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Lecture 3

Film240 week 3 - Advertising

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Queen's University
Film and Media
FILM 240
Sidney Eve Matrix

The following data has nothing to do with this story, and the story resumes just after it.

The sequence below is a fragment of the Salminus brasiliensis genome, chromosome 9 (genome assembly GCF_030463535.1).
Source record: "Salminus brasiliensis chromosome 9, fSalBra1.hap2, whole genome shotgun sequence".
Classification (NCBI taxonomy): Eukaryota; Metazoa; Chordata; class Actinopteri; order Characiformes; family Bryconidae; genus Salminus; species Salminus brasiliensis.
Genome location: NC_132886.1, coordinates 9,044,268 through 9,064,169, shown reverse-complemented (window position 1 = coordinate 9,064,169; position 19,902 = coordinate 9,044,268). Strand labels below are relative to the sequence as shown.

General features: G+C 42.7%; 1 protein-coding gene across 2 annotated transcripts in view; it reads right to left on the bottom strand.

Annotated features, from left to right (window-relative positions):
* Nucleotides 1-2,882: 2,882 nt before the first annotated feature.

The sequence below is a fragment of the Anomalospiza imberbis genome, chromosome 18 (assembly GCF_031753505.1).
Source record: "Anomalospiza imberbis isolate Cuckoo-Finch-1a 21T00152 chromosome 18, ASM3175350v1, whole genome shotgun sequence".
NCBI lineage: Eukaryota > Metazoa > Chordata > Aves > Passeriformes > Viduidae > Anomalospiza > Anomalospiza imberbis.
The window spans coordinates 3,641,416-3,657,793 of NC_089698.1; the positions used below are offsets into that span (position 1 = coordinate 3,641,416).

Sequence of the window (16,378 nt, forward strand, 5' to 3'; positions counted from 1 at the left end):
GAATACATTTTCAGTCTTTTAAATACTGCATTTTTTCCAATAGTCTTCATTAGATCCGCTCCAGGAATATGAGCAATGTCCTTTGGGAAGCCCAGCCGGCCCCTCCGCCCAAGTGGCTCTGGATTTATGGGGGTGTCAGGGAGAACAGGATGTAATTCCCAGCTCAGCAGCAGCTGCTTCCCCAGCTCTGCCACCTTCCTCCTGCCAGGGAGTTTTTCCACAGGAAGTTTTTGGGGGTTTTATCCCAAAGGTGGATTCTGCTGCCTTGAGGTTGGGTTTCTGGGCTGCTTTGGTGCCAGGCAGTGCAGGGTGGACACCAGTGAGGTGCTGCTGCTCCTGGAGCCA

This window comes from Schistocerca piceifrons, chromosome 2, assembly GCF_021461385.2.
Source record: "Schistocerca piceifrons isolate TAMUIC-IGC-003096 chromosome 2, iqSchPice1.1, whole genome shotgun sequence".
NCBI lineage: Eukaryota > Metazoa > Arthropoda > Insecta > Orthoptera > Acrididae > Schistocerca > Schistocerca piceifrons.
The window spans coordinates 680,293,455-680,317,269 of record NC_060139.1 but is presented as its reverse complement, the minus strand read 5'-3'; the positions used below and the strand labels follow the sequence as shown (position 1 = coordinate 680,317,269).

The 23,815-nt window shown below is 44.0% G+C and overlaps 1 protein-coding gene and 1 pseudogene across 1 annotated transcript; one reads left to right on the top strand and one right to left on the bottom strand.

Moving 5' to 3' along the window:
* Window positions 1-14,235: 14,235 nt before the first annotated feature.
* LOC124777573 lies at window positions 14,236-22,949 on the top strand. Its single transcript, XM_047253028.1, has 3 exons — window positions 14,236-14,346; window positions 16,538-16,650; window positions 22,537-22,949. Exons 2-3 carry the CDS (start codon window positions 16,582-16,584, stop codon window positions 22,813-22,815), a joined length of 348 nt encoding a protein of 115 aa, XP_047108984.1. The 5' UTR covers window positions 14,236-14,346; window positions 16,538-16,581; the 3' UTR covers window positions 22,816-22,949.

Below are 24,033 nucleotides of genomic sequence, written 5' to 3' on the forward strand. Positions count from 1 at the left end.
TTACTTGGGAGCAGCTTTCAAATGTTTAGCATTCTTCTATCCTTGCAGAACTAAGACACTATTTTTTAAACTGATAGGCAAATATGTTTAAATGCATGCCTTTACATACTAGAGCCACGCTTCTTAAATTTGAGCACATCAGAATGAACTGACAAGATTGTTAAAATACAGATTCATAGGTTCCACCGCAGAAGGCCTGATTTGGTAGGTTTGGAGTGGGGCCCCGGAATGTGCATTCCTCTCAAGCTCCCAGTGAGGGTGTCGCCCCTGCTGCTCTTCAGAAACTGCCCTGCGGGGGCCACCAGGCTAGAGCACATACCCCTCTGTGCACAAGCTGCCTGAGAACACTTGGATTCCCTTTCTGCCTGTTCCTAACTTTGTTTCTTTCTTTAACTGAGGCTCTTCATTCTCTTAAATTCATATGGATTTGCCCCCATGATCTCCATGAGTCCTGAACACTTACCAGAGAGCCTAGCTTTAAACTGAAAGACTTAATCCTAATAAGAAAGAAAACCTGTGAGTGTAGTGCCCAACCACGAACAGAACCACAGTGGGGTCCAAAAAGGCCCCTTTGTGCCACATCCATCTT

Advertising Lecture Thursday, September 27, 2012 6:35 PM Consumer Culture Ambient Marketing Management Ad blindness - ubiquity. There is so much clutter of ads surrounding us at all times that we tend to ignore them so we're not always distracted. • A branded environmentcan further relationships • Creativitybreaks through the ad clutter and forces people to pay attention • Advertisers have to do something different for us to notice. • 84% of young people say the don't notice ads on social sites. • Very few people say that ads actually affect their purchases (40% GenY), in comparison to 45% of the general adult population. - Potentiallythe third person effect - people think that advertising doesn't impact their shopping decisions, but it actually does. Relevancy and Search Engine Marketing • Google encourages us to desire ads that are more relevant. - Increases intolerancefor advertising that is irrelevent - Permissionbased and relevant to what we are doing on that moment - Customized and interesting • Search engine advertising delivers messagesto you that are relevant to what you want. You don't want ads to interrupt you, you want them to add to your experienceonline or on TV. • In game ads: product placement increase realism and are non intrusive. - Particularly noticeable in sports games • Microsoftreported that product placement within games translates to brand economicprosperity. - Gatorade sponsored uniforms and put branding on courts, and noticed a 24% increase in household spending • Dynamic ads: 0.5 second exposure can lead to brand recall. - Obama billboard in racing game targeted a new demographic of voters • Slashdot concluded that the best place to put an advertisementin a game, and expect ad recall, is during a momentof violence (like about to run over a pedestrian) Brand Integration and Product Placement • Since we have becomegood at ad skipping, product integration advertising becomes more important: include advertisementsthat are relevant to the product, [ex] - ExtremeHome Makeovershould play commercialsfor Rona, Maytag, Ikea, etc. - Clean Break television series is threaded with advertisementsfor razors, which demonstratesthe "clean shave" theme of the program • Product placement - placing their products in TV shows, movies, etc to promoteproducts (its free advertising). - Apple appeared in 42% of Hollywoodfilms - audience exposure that they didn't pay for - Brand perception can shape characters - Apple products in Mission Impossible - Gossip Girl characters all use iPhones • All types of media are ad supported. If you take away the ads, we don't have sponsorship, so we don't have a product. Content Marketing Content Marketing • Advertising can be consumed as content - awesomeadvertising is fun to watch • Big advertising is big budget. - High production values = awesomecontent that people want to share • Creating commercialsthat people look forward to watching. Increases chance of going viral. - Top viral videos each week are advertisements - Some commercialsare made for the web (too long for televisionspots) • Infographics: more interesting than reading yet another webpage - eye candy Appvert and Gamevert • Appvert: Branded apps can be advertisements • Gamevertspromotesustainability. - Axe company developed a game of girls bouncing on pogo sticks - Hilton Worldwide created a free app that decodes businesss acronymsfor you. It appeals to your intellect, thus, a specific demographic - Coke's virtual spin the bottle application is a fun party app that appeals to GenY demographic • 26% apps are only used once - Description is misleading - It was free - Hoard apps - Forget you have it if you have a lot of apps - Get bored of using app - Introductory preview makes you purchase the rest, and you don't want to - Not good at the game - Just as easy to delete as it is to download. Social Advertising • We want to share and add value to our network • Find links that are "status-worthy" • Though leadership is developed by being the first to share content of a specific nature • Social relationship marketing strategies make you more likely to recall specific brands. • Facebook research shows that social relationship marketing results in a 10% uplift brand recall - People rememberthe things that their friends post • Facebook Beacon controversy:a primitive platform extension that allowed users to tell their friends where they were shopping. - Tracked online activity on websites that were in partnership with Facebook,and purchases were automaticallydisplayed online - They opted everyonein automaticallyby default. - Launched during the holiday season (2007) - purchases were inadvertentlyrevealed - It becamea problem because proposals were spoiled. - Beacon was unplugged The Like Economy • 51% more likely to purchase a brand after liking it • 56% more likely to recommenda brand to friends after liking it • It's effortless,social word of mouth • Socially relevant ads • Sponsored stories: turn your likes into advertisements - image can be used for sponsored stories on your friend's newsfeeds. - Can be negative/riskyfor the brand because Facebook profile pictures may not be indicative of brand messages/values FrictionlessSharing FrictionlessSharing • Brands have signed on to enable you to share your media content automatically.Brands have access to your personal information. • Facebook open graph (shows being watched on Netflix, articles read from the Washington Post) - Can be opted out Personalization • Personalizationand mass customizationadvertisementshave a better chance of being shared - Coca cola puts your name on a can (not cost effective - designed to cause word of mouth surrounding the brand) - Old Spice engaged with Twitter audience (morecost effective) • Mass customizationneeds to be cost effectiveto scale, or it doesn't work - Design your own Nivea lip balm cap and enter it in a contest - showcases users' digital creative skills - Hellman's receipt personalization: receipt technologyrecognized Hellman's mayonnaisepurchase, and combined with other purchased groceries to generate a recipe and print it on the receipt. Sales increased 44% over 3 months of receipt software installation Mobile Marketing • QR codes have not caught on - one in six Canadians will scan this month. - Scan codes for payment at movie theatres and have popcorn delivered to your seat (won't miss the movie,no lines, won't lose your seat, do it to see if it works, - mCommerce - scan the code and get first chapter free, see what you think and decide whether you want to read the rest Digital Discoverability - Geosocial Networking • People sharing their locations • Less than 10% actually use it • McDonalds ran a foursquare contest by offering a gift certificate if people checked in. - 33% increase in foot traffic • Early adoption of geosocial/mobilemarketing might be risky if people don't know how to participate in the promotion. • 74% smartphone owners use phones to get directions, but not for geosocial apps - Locationis the most personal informationof all - the people who need to know your location will know - Social seating through ticket master allows you to find a seat near where your friends are. - Seating on a plane • fCommercehasn't worked - Unsure about security of network - Not using Facebook for shopping - Feels like spam • Social gifting is an opportunity for successful mobile fCommerce - Karma is a mobile app (that has been purchased by Facebook) - Notification of friends birthday - Put together a gift and have it delivered - Convenient Relevant messaging - brand need to understand everyonebuying to customizemessage and position brand accordingly. • Generation segregation • Values, lifestyles, and aspirations are targeted - tweak messages accordingly • Geodemographics:region, neighborhoods, target them differently than others. Cultural Proximity: ads that reflect things they already think and feel. Cultural Proximity: ads that reflect things they already think and feel. You can build an affinity path to purchase - no bumps or wrinkles. AdvertisingStrategies Consumer Types When designing effective marketing campaigns, you must know your customerreally well, and their interests/preferences. • This gives you the capability to target moreeffectivelyand personalize content with offers that are of interest. Market Segmentation → targeting a particular consumer with a message - Healthy choices menu at fastfood restaurants Cohort Analysis → Generational difference • Messages differ based on age Psychographics→ Values and lifestyles • LuluLemontargets people who value health and bases their marketing strategies around these lifestyles Geodemographics → location • Differ from big to small cities Cultural Proximity: People prefer messaging that resonateswith their own lifestyles, values, attitudes, self image, aspirations, tastes preferences,interests, opinions. • Based on relevance to experiences Seeking to build affinity paths to purchase. We want a smoothpath from being inspired to the actual purchase of a product or service. • Advertising that resonates with things that they value Ads combine the following strategies: Rely on the Association principle: must be associated with something that we value. • It need to hook into something that the consumer segment considers valuable • Find something that everybodyloves and build advertisementsaround trends that people are into - Catvertising:cute cat theory of media use Emotional sell: sells emotion(disgust, fear, disgust, sexuality, joy). Trying to provokean emotion • Advertisementstry to resonate on an emotionallevel so we will rememberit • Sexual sell - can be done in a classy way or tied with humour - Trying to break through the advertising clutter • Humor • Fear factor WINNINGTHE ATTENTIONWAR Vignette advertisements: rapid succession of images and music • movequickly, linked to MTV style, quick cuts and pounding music, and fleeting sexual images that captivate your attention. • Its about feeling, not thinking. • Velocity gives you the feeling that life is fleeting, so you have to buy quickly • Difficult to watch passively, always involved - Researchers found that alcohol ads are mostrecalling - Values in alcohol ads: romance,adventure, sex appeal, relaxation, popularity, masculinity Shockvertisingstrategy: trying to arrest your attention - visual technique that interrupts the glance effect. • Almost impossible to look away • Popular with fashion brands and public service announcements • Interrupting the glance theory • Interrupting the glance theory - 51% disgusted people are more receptive to the new (new and improved) - Harvard business review - More likely to pay moreafter disgust-evoking clips Blipvert:if you blink, you miss it. Plays on our short attention span, appeals to intellect, will watch again if you missed the first time • Humour associationprinciple is combined with many different advertising strategies - inject joy into someone'slife, and associate that joy with a brand • Defensiveadvertising: fear ads - Apply to your body - make you feel bad about yourself to avoid the feeling of shame, make purchases to avoid humiliation - Social shaming MASS APPEAL Band wagon ads: evented traditions • makes you think that it’s a tradition - everyonehas been doing it forever. Plain folks pitch: associates a product or service with everyday people. A product that is simple and fits easily and effortlesslyinto every day life. It can be acquired and used easily. • Down to earth • Families are represented Cause marketing - appeals to folks who want to make a difference • Speaks loudest to moms and millenials • Many consumerswould rather do business with a companythat stand for something beyond profits • Helps people feel good about their purchases - it's a justification • They want to believe the brands are making a diffference, not just in it for profit Snob appeal: the best in class. Distinctiveitems stand out amongst peers. • Class membership • Brand recognition • Conspicuous and competitiveconsumption • Upscale emulation - driven by the desire to have exclusive goods and services that only a few people can actually afford - Climbing the ladder - aspiring to be a memberof a higher class • ExclusivityFactor - Only the best/brightest/mosttasteful consumers • To be in the prestige economy, they must be scarce and expensive - Limit availability - Raise prices - No sales - Status goods that remain exclusive • Masstige brands: luxury brands move to products for the masses - Can becomemainstream (apple) - Somewhataffordable Celebrity endorsement: short hop from identifying a celebrity to emulating a celebrity • Bring a set of establishing meanings with them to your marketing message - Products associated with Tiger Woods suffered - You need celebrities that are popular, well-liked, not controversial • Cut through advertising noise and clutter - Parasocial power - Participatoryculture: More celebrities are signing on with brands and becoming designers. - Celebrities have an attention capital that they already own, and you can bring this with you to the - Celebrities have an attention capital that they already own, and you can bring this with you to the brand Comparison ads: mentioning competitorin advertisements.If your product is the same, you need to find a creativeway to compare the two products and communicatebrand distinction • Parity products are all the same - there needs to be brand distinction • The pretty good problem - you don't know what to buy because everything looks pretty good. - USP (unique selling proposition): figuring out what makes the product unique • Have to set product apart • Distinguish yourself using celebrities, humor, • Communicateuniqueness through stereotypes Stereotyping: • The power/stickinessof generalizations can play to humor • Invisible stereotyping - Isn't super obvious;we only see certain people in certain roles looking a certain way. We can't imagine things differently because of repetition (no diversity - certain people are never cast in certain roles) - Have a grain of truth - Visual association Advertising Readings Sunday, December 09, 2012 7:00 PM Introduction Pg. 319-320  2010 marked a significant turn in advertising strategies, because the revenue from Internet advertising surpassed newspaper advertising revenue  Mobile advertising also grew large enough to gain the attention of the advertising industry, with some of the largest international media companies making huge investmentsto bring advertisementsto smartphone and tablet screens. - Media forecasterspredict that the mobile marketwill dominatethe advertising industry in the future - Google, who already dominates the advertising market, bought AdMob, a company that serves ads to mobile screens, in order to bring advertisementsto the network of mobile devices that use Google's Android platform. - Apple also purchased a mobile advertising platform,Quattro Wireless, in 2010,but has since focused its energy on developing their own company, iAd. As Steve Jobs said, "iAd offers advertisers the emotionof TV with the interactivityof the web, and offers users a new way to explore ads without being hijacked out of their favorite apps" The First Advertising Agencies Pg. 323 There were very few goods and products until the 1830sso advertising wasn't particularly prevalent until after the Industrial Revolution.The minimal advertising that did exist usually featured local merchants selling goods and services in their own communities.  The first advertising agencies were newspaper space brokers → Individuals who purchased space in newspapers and sold it to merchants  1941,Volney Palmersopened a prototypeof the first ad agency in Boston Advertising in